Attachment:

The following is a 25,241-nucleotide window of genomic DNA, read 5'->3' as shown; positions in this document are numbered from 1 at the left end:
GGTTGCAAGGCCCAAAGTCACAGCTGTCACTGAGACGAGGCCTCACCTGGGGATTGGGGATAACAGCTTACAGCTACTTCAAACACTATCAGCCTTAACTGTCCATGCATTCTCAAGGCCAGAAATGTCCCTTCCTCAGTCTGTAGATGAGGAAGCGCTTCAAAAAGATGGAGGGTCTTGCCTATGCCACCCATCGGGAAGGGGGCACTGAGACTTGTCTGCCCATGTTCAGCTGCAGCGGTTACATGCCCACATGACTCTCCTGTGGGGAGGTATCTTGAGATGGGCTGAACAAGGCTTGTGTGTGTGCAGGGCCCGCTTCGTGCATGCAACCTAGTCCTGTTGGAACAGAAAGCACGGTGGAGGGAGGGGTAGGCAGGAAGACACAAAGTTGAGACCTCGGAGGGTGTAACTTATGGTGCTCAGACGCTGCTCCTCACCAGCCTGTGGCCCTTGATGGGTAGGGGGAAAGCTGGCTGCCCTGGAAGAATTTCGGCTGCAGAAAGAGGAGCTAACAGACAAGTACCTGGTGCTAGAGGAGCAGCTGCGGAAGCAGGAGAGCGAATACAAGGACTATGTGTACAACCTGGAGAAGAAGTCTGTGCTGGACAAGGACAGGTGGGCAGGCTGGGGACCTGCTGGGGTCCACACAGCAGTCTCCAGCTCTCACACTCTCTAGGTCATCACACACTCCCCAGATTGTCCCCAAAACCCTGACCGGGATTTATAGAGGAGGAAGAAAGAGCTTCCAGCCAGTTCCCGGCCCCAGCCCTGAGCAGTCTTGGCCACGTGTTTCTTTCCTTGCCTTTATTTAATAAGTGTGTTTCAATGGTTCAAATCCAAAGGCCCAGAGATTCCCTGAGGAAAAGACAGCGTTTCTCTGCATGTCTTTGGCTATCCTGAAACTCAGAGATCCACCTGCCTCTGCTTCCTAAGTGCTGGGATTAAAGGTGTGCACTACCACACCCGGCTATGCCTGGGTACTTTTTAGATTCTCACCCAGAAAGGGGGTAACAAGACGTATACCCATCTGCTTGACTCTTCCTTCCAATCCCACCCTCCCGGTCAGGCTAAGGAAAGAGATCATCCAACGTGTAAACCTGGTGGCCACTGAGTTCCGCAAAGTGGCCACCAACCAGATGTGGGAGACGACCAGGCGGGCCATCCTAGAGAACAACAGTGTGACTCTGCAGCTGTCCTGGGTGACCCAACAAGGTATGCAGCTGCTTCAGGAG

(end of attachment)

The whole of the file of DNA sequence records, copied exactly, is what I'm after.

The following is a 25,241-nucleotide window of genomic DNA, read 5'->3' as shown; positions in this document are numbered from 1 at the left end:
GGTTGCAAGGCCCAAAGTCACAGCTGTCACTGAGACGAGGCCTCACCTGGGGATTGGGGATAACAGCTTACAGCTACTTCAAACACTATCAGCCTTAACTGTCCATGCATTCTCAAGGCCAGAAATGTCCCTTCCTCAGTCTGTAGATGAGGAAGCGCTTCAAAAAGATGGAGGGTCTTGCCTATGCCACCCATCGGGAAGGGGGCACTGAGACTTGTCTGCCCATGTTCAGCTGCAGCGGTTACATGCCCACATGACTCTCCTGTGGGGAGGTATCTTGAGATGGGCTGAACAAGGCTTGTGTGTGTGCAGGGCCCGCTTCGTGCATGCAACCTAGTCCTGTTGGAACAGAAAGCACGGTGGAGGGAGGGGTAGGCAGGAAGACACAAAGTTGAGACCTCGGAGGGTGTAACTTATGGTGCTCAGACGCTGCTCCTCACCAGCCTGTGGCCCTTGATGGGTAGGGGGAAAGCTGGCTGCCCTGGAAGAATTTCGGCTGCAGAAAGAGGAGCTAACAGACAAGTACCTGGTGCTAGAGGAGCAGCTGCGGAAGCAGGAGAGCGAATACAAGGACTATGTGTACAACCTGGAGAAGAAGTCTGTGCTGGACAAGGACAGGTGGGCAGGCTGGGGACCTGCTGGGGTCCACACAGCAGTCTCCAGCTCTCACACTCTCTAGGTCATCACACACTCCCCAGATTGTCCCCAAAACCCTGACCGGGATTTATAGAGGAGGAAGAAAGAGCTTCCAGCCAGTTCCCGGCCCCAGCCCTGAGCAGTCTTGGCCACGTGTTTCTTTCCTTGCCTTTATTTAATAAGTGTGTTTCAATGGTTCAAATCCAAAGGCCCAGAGATTCCCTGAGGAAAAGACAGCGTTTCTCTGCATGTCTTTGGCTATCCTGAAACTCAGAGATCCACCTGCCTCTGCTTCCTAAGTGCTGGGATTAAAGGTGTGCACTACCACACCCGGCTATGCCTGGGTACTTTTTAGATTCTCACCCAGAAAGGGGGTAACAAGACGTATACCCATCTGCTTGACTCTTCCTTCCAATCCCACCCTCCCGGTCAGGCTAAGGAAAGAGATCATCCAACGTGTAAACCTGGTGGCCACTGAGTTCCGCAAAGTGGCCACCAACCAGATGTGGGAGACGACCAGGCGGGCCATCCTAGAGAACAACAGTGTGACTCTGCAGCTGTCCTGGGTGACCCAACAAGGTATGCAGCTGCTTCAGGAG